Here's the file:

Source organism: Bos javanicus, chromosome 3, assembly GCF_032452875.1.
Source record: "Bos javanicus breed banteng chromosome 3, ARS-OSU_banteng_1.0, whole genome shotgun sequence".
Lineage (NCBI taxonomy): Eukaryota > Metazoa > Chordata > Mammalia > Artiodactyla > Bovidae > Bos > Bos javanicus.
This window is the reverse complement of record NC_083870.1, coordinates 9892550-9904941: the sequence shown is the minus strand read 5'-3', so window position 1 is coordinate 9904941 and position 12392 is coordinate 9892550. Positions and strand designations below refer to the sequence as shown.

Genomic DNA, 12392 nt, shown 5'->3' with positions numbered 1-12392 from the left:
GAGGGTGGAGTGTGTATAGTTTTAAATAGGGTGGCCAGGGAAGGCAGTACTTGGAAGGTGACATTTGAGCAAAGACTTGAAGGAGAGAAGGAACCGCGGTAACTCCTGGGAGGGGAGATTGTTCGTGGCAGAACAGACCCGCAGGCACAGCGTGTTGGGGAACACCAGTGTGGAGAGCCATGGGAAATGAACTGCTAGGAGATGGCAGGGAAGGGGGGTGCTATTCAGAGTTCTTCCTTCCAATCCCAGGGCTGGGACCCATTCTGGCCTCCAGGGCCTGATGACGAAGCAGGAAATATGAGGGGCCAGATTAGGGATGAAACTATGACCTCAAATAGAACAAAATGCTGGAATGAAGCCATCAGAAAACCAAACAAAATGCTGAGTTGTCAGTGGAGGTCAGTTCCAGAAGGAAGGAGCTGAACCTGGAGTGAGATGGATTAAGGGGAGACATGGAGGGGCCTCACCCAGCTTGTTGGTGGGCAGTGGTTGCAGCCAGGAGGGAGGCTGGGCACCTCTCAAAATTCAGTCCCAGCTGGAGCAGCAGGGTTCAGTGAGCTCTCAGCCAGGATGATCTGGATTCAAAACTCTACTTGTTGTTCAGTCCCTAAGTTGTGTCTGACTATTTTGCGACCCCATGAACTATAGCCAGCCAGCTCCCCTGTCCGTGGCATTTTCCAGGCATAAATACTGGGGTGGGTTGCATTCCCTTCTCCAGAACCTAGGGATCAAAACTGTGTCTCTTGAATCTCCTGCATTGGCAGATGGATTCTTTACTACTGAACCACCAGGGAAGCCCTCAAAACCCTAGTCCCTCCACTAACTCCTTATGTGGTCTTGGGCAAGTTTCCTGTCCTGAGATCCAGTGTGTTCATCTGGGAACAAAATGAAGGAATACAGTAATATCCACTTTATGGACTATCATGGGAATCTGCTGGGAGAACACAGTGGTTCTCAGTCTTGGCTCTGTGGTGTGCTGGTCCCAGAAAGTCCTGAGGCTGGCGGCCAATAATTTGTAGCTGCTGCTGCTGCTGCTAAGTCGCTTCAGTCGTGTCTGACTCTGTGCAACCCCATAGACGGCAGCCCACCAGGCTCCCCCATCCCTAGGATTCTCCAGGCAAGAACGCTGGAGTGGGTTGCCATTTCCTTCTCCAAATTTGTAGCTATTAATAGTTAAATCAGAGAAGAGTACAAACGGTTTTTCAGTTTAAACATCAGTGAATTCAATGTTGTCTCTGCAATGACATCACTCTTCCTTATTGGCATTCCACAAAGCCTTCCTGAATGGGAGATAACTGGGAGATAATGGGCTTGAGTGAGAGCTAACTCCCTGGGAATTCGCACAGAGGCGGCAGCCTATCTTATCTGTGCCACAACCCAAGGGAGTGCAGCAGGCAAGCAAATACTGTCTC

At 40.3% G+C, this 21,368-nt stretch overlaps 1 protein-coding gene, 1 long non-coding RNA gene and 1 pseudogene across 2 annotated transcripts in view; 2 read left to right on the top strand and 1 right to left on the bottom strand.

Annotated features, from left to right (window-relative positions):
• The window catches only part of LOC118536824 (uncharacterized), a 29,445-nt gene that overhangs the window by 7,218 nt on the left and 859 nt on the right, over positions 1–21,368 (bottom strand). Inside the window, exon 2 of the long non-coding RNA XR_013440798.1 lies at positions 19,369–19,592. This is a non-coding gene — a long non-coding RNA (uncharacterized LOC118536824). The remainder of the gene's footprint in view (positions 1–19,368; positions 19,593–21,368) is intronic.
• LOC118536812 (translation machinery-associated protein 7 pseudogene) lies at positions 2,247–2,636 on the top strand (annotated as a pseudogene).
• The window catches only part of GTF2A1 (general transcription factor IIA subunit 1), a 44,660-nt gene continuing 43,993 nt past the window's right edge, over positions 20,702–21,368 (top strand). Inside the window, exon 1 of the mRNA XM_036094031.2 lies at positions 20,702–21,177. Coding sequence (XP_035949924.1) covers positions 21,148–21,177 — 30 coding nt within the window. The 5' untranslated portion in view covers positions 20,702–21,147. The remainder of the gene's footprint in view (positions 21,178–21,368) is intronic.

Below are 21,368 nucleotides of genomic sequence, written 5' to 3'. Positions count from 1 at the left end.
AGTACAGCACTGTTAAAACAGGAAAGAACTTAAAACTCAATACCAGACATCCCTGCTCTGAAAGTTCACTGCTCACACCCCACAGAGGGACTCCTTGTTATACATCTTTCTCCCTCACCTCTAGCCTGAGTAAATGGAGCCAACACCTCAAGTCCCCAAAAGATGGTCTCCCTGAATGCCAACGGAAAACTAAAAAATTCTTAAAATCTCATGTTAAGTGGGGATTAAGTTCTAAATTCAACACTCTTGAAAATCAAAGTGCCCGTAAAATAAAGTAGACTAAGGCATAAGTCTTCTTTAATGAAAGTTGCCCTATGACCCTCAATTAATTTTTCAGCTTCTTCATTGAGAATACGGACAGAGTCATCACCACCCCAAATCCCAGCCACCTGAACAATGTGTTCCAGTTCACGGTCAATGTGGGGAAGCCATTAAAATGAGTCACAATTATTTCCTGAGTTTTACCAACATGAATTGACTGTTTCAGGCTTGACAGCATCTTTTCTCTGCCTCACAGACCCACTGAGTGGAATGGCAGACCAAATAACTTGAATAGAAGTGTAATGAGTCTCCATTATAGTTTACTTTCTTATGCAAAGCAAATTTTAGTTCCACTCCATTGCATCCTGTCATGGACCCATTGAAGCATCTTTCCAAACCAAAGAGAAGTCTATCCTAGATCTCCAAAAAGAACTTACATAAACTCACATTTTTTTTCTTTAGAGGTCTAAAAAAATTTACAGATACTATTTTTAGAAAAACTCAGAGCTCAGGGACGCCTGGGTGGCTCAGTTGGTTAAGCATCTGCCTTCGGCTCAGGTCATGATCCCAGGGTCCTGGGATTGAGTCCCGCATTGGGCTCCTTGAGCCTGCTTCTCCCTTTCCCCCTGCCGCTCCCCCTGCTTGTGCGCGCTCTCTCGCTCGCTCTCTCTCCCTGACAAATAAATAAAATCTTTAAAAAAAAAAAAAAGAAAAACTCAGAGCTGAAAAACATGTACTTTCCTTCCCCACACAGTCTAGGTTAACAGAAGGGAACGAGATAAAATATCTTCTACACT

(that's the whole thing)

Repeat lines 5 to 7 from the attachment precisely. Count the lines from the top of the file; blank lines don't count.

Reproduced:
Genomic DNA, 12392 nt, shown 5'->3' with positions numbered 1-12392 from the left:
GAGGGTGGAGTGTGTATAGTTTTAAATAGGGTGGCCAGGGAAGGCAGTACTTGGAAGGTGACATTTGAGCAAAGACTTGAAGGAGAGAAGGAACCGCGGTAACTCCTGGGAGGGGAGATTGTTCGTGGCAGAACAGACCCGCAGGCACAGCGTGTTGGGGAACACCAGTGTGGAGAGCCATGGGAAATGAACTGCTAGGAGATGGCAGGGAAGGGGGGTGCTATTCAGAGTTCTTCCTTCCAATCCCAGGGCTGGGACCCATTCTGGCCTCCAGGGCCTGATGACGAAGCAGGAAATATGAGGGGCCAGATTAGGGATGAAACTATGACCTCAAATAGAACAAAATGCTGGAATGAAGCCATCAGAAAACCAAACAAAATGCTGAGTTGTCAGTGGAGGTCAGTTCCAGAAGGAAGGAGCTGAACCTGGAGTGAGATGGATTAAGGGGAGACATGGAGGGGCCTCACCCAGCTTGTTGGTGGGCAGTGGTTGCAGCCAGGAGGGAGGCTGGGCACCTCTCAAAATTCAGTCCCAGCTGGAGCAGCAGGGTTCAGTGAGCTCTCAGCCAGGATGATCTGGATTCAAAACTCTACTTGTTGTTCAGTCCCTAAGTTGTGTCTGACTATTTTGCGACCCCATGAACTATAGCCAGCCAGCTCCCCTGTCCGTGGCATTTTCCAGGCATAAATACTGGGGTGGGTTGCATTCCCTTCTCCAGAACCTAGGGATCAAAACTGTGTCTCTTGAATCTCCTGCATTGGCAGATGGATTCTTTACTACTGAACCACCAGGGAAGCCCTCAAAACCCTAGTCCCTCCACTAACTCCTTATGTGGTCTTGGGCAAGTTTCCTGTCCTGAGATCCAGTGTGTTCATCTGGGAACAAAATGAAGGAATACAGTAATATCCACTTTATGGACTATCATGGGAATCTGCTGGGAGAACACAGTGGTTCTCAGTCTTGGCTCTGTGGTGTGCTGGTCCCAGAAAGTCCTGAGGCTGGCGGCCAATAATTTGTAGCTGCTGCTGCTGCTGCTAAGTCGCTTCAGTCGTGTCTGACTCTGTGCAACCCCATAGACGGCAGCCCACCAGGCTCCCCCATCCCTAGGATTCTCCAGGCAAGAACGCTGGAGTGGGTTGCCATTTCCTTCTCCAAATTTGTAGCTATTAATAGTTAAATCAGAGAAGAGTACAAACGGTTTTTCAGTTTAAACATCAGTGAATTCAATGTTGTCTCTGCAATGACATCACTCTTCCTTATTGGCATTCCACAAAGCCTTCCTGAATGGGAGATAACTGGGAGATAATGGGCTTGAGTGAGAGCTAACTCCCTGGGAATTCGCACAGAGGCGGCAGCCTATCTTATCTGTGCCACAACCCAAGGGAGTGCAGCAGGCAAGCAAATACTGTCTC

At 40.3% G+C, this 21,368-nt stretch overlaps 1 protein-coding gene, 1 long non-coding RNA gene and 1 pseudogene across 2 annotated transcripts in view; 2 read left to right on the top strand and 1 right to left on the bottom strand.